Legislation and Regulation

Inslee: Broadband plan moves US towards fast lane of the information superhighway

Reclaim the Media

This afternoon, Rep. Jay Inslee (D-WA), member of the Energy and Commerce Committee, released the following statement on today's release of the Federal Communications Commission's (FCC) 2020 Broadband Vision document:

The FCC's broadband proposal outlines a comprehensive approach to advancing the technology and innovation that are integral to our economic future. No place is this more evident than in my home state of Washington, where 40% of the jobs are in technology based industries that rely on broadband, and that number continues to grow.

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Summary of National Broadband Strategy


Federal Communications Commission draft summary of its "National Broadband Plan," scheduled for delivery to Congress this week:


Broadband is the great infrastructure challenge of the early 21st century.

Like electricity a century ago, broadband is a foundation for economic growth, job creation, global competitiveness and a better way of life. It is enabling entire new industries and unlocking vast new possibilities for existing ones. It is changing how we educate children, deliver health care, manage energy, ensure public safety, engage government, and access, organize and disseminate knowledge.

Fueled primarily by private sector investment and innovation, the American broadband ecosystem has evolved rapidly. The number of Americans who subscribe to broadband has grown from eight million in 2000 to nearly 200 million last year. Increasingly capable fixed and mobile networks allow Americans to access a growing number of valuable applications through innovative devices.

But broadband in America is not all it needs to be. Approximately 100 million Americans do not have broadband at home. Broadband-enabled health information technology (IT) can improve care and lower costs by hundreds of billions of dollars in the coming decades, yet the United States is behind many advanced countries in the adoption of such technology. Broadband can provide teachers with tools that allow students to learn the same course material in half the time, but there is a dearth of easily accessible digital educational content required for such opportunities. A broadband-enabled Smart Grid could increase energy independence and efficiency, but much of the data required to capture these benefits are inaccessible to consumers, businesses and entrepreneurs. And nearly a decade after 9/11, our first responders still lack a nationwide public safety mobile broadband communications network, even though such a network could improve emergency response and homeland security.

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Connecting the telecom dots behind net neutrality (it's about the money)

Art Brodsky, Public Knowledge

The Pew and the American Life project came out with a pretty scary report last week. The words, “Pew” and “scary” aren’t often used together, but in this case the description is apt.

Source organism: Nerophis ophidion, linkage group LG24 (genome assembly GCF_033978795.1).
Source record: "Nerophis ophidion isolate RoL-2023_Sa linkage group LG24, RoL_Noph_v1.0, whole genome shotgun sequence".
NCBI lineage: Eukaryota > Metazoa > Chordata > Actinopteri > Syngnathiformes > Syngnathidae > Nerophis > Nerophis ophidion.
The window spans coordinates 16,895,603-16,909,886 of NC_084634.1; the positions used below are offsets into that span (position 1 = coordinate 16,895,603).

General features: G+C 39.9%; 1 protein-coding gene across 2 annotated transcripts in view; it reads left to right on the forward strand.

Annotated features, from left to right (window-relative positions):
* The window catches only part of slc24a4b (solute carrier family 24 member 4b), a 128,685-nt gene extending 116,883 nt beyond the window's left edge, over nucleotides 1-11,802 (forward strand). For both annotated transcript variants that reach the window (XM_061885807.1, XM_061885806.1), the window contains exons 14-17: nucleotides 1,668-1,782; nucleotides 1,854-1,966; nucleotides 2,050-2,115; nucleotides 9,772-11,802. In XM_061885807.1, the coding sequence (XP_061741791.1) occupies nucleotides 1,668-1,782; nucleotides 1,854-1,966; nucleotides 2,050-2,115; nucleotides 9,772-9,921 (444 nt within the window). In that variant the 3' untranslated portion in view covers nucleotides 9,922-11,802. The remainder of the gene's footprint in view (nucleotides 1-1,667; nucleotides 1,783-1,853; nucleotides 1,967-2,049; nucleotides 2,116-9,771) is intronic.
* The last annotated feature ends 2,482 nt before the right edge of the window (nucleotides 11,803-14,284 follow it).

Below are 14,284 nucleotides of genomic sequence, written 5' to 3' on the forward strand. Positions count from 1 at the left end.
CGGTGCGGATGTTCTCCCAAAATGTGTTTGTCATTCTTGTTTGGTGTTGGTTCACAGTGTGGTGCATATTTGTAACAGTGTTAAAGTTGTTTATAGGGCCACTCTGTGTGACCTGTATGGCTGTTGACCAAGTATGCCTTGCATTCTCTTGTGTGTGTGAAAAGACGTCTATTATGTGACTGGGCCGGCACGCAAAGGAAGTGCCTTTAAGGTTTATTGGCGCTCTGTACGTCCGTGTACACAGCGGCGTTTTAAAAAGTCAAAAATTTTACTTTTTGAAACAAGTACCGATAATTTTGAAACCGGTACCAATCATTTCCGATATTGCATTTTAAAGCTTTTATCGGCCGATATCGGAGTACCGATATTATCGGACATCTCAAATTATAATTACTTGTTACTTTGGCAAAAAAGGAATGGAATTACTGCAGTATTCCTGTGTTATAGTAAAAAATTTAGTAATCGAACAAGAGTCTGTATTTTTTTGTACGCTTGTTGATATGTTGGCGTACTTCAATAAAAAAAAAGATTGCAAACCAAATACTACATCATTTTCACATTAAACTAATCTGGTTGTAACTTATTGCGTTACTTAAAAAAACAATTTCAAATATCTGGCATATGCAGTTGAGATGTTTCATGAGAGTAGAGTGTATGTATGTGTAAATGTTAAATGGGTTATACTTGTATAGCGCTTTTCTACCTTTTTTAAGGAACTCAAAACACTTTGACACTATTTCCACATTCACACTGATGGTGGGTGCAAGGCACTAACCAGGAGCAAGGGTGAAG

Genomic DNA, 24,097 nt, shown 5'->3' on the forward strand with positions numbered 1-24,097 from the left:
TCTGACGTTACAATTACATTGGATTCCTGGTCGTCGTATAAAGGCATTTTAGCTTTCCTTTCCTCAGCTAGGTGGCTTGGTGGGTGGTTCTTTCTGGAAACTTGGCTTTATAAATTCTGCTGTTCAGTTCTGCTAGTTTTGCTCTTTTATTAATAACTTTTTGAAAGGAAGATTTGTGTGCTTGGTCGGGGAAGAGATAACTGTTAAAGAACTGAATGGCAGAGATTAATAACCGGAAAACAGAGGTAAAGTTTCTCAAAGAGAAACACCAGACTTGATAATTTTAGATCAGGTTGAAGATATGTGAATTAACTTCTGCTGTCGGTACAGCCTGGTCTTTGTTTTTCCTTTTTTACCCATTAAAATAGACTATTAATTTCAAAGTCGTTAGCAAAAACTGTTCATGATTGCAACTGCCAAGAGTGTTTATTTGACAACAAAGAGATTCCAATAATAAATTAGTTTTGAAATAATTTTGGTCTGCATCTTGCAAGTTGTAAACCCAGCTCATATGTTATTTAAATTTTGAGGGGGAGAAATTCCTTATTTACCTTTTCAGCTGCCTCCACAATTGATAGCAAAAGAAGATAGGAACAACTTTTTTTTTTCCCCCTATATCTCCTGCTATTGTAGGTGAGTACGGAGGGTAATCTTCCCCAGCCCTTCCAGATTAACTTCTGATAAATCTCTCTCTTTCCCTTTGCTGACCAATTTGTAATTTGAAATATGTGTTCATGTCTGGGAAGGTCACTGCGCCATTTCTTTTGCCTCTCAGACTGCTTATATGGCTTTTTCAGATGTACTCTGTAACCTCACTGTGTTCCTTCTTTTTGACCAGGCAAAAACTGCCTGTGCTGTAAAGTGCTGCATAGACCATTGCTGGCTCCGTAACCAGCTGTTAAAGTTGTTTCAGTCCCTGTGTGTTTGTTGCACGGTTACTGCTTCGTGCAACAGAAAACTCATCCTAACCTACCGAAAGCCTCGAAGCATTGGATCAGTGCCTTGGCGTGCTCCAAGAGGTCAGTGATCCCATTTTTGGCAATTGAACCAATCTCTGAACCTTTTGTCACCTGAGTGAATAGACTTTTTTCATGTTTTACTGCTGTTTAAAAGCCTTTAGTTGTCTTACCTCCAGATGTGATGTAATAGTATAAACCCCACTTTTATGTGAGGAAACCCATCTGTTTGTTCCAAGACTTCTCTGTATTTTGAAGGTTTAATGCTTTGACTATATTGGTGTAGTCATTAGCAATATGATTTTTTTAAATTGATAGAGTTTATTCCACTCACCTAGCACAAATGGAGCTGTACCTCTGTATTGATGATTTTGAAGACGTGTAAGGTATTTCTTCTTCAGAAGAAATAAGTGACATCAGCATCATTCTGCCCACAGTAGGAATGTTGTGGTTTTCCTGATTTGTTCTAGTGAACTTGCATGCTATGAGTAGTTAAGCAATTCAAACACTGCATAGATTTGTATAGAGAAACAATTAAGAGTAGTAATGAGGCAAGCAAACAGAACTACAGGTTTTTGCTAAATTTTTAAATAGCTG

Pew’s latest study on the future of the Internet asked in technical terms whether the Internet over the next 10 year will be controlled by consumers. The specific question was: Will the Internet still be dominated by the end‐to‐end principle? The “end-to-end principle” that was built into the Internet at its early stages means that consumers at one end of an Internet connection had a direct, one-to-one relationship with the online destination – a chat site, music site, shopping site, news site, whatever you want and wherever you want to go without interference or influence from the company making that connection for you – the Internet Service Provider (ISP).

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NTIA Chief: Net Needs a Ref

John Eggerton, Multichannel News

The Obama Administration's chief communications-policy adviser last week said the government should definitely be involved in sorting out the policy tension between competing Internet interests -- such as the dust-up over network neutrality.

In a speech to the Media Institute here, Assistant Commerce Secretary for Communications and Information Lawrence Strickling, head of the National Telecommunications & Information Administration, said that a hands-off policy was the right approach in the Internet's infancy, but suggested such a regime was more suited to the last century.

He also took a shot at the "broadband ecosystem" metaphor that Federal Communications Commission officials, including chairman Julius Genachowski, have been using with increasing frequency.

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At FCC Workshop in Columbia, South Carolinians demand access to the airwaves

Prometheus Radio Project

Tuesday s Federal Communications Commission (FCC) workshop on broadcast ownership was transformed when South Carolinian supporters of low power radio flooded the public comment sessions calling for an expansion of the low power FM (LPFM) service.

Any discussion of broadcasting and media ownership in South Carolina should include the need to expand and strengthen low power radio, said Stephen Varholy, general manager of Columbia, South Carolina s low power WXRY-LP.